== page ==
Diagrammatology investigates the role of diagrams for thought and knowledge. Based on the general doctrine of diagrams in Charles Peirce's mature work, Diagrammatology claims diagrams to constitute a centerpiece of epistemology. This book reflects Peirce's work on the issue in Husserl's contemporaneous doctrine of categorical intuition and charts the many unnoticed similarities between Peircean semiotics and early Husserlian phenomenology.
Believing the wrong thing can have drastic consequences. The question of when a person is not only ill-guided, but genuinely at fault for holding a particular belief goes to the root of our understanding of such notions as criminal negligence and moral responsibility. This book explores the conditions under which someone may be deemed blameworthy for holding a particular belief, drawing on contemporary epistemology, ethics and legal scholarship.
Theories about the ontological structure of the world have generally been described in informal, intuitive terms. This book offers an account of the general features and methodology of formal ontology. The book defends conceptual realism as the best system to adopt based on a logic of natural kinds. By formally reconstructing an intuitive, informal ontological scheme as a formal ontology we can better determine the consistency and adequacy of that scheme.
Kuhn and Feyerabend formulated the problem, Dilworth provides the solution. In the fourth edition of this highly original book, Craig Dilworth answers the questions raised by the incommensurability thesis. Logical empiricism cannot account for theory conflict. Popperianism cannot account for how one theory is a progression beyond another. Dilworth’s Perspectivist conception of science covers both bases with a concept of scientific progress based on both rationalism and empiricism.
Borders enclose and separate us. We assign to them tremendous significance. Along them we draw supposedly uncrossable boundaries within which we believe our individual identities begin and end, erecting the metaphysical dividing walls that enclose each one of us into numerically identical, numerically distinct, entities: persons. Do the borders between us - physical, psychological, neurological, causal, spatial, temporal, etc. - merit the metaphysical significance ordinarily accorded them? The central thesis of I Am You is that our borders do not signify boundaries between persons. We are all the same person. Variations on this heretical theme have been voiced periodically throughout the ages (the Upanishads, Averroës, Giordano Bruno, Josiah Royce, Schrödinger, Fred Hoyle, Freeman Dyson). In presenting his arguments, the author relies on detailed analyses of recent formal work on personal identity, especially that of Derek Parfit, Sydney Shoemaker, Robert Nozick, David Wiggins, Daniel C. Dennett and Thomas Nagel, while incorporating the views of Descartes, Leibniz, Wittgenstein, Schopenhauer, Kant, Husserl and Brouwer. His development of the implied moral theory is inspired by, and draws on, Rawls, Sidgwick, Kant and again Parfit. The traditional, commonsense view that we are each a separate person numerically identical to ourselves over time, i.e., that personal identity is closed under known individuating and identifying borders - what the author calls Closed Individualism - is shown to be incoherent. The demonstration that personal identity is not closed but open points collectively in one of two new directions: either there are no continuously existing, self-identical persons over time in the sense ordinarily understood - the sort of view developed by philosophers as diverse as Buddha, Hume and most recently Derek Parfit, what the author calls Empty Individualism - or else you are everyone, i.e., personal identity is not closed under known individuating and identifying borders, what the author calls Open Individualism. In making his case, the author:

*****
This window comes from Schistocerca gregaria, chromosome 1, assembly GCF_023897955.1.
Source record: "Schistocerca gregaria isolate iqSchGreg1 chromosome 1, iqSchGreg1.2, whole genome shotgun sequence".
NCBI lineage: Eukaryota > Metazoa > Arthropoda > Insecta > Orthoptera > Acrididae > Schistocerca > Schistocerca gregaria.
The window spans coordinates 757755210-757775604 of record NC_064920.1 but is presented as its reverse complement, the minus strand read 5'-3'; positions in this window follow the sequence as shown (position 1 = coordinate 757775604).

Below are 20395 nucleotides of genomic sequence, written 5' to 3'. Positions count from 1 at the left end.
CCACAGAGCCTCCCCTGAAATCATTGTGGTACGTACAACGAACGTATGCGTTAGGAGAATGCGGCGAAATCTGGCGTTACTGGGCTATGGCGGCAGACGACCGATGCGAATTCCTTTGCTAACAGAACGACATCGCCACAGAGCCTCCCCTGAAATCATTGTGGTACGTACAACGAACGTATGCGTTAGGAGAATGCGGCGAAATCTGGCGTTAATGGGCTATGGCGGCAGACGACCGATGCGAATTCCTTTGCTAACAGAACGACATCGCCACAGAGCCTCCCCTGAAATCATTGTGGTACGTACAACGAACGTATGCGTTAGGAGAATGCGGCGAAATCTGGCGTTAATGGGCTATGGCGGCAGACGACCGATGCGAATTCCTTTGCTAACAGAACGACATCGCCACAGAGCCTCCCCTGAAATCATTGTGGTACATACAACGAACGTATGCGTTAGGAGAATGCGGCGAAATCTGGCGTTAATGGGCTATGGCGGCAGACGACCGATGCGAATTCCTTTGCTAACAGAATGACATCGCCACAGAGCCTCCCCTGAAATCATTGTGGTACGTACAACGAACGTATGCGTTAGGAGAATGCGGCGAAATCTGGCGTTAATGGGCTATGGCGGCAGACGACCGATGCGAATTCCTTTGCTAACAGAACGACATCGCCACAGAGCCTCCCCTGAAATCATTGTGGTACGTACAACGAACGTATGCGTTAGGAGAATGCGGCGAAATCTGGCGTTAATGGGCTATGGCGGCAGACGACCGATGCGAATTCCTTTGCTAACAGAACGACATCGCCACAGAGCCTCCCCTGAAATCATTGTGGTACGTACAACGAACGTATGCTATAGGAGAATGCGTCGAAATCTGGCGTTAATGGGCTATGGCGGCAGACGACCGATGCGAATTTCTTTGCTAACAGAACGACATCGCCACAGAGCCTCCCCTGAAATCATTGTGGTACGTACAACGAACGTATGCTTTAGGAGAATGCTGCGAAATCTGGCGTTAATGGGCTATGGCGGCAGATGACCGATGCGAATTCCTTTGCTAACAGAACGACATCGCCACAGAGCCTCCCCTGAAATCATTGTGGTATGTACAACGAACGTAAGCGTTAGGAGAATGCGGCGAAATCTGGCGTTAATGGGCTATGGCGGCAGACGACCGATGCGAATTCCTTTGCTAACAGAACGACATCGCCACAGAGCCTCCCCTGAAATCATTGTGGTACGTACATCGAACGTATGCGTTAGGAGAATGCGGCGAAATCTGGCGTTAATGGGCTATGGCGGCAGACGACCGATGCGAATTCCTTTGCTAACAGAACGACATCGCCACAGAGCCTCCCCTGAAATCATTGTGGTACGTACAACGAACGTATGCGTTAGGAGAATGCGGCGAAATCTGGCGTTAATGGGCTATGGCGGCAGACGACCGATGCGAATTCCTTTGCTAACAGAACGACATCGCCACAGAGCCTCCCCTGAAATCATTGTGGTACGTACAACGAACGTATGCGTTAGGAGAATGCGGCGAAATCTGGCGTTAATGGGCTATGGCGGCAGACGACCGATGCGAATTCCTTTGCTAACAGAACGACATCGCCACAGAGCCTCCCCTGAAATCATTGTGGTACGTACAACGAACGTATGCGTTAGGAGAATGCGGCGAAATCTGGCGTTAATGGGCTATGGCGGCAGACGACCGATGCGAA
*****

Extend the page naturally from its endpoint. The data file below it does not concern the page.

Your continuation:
- offers a new explanation both of consciousness and of self-consciousness
- constructs a new theory of Self
- explains psychopathologies (e.g. multiple personality disorder, schizophrenia)
- shows Open Individualism to be the best competing explanation of who we are
- provides the metaphysical foundations for global ethics.
The book is intended for philosophers and the philosophically inclined - physicists, mathematicians, psychiatrists, psychologists, linguists, computer scientists, economists, and communication theorists. It is accessible to graduate students and advanced undergraduates.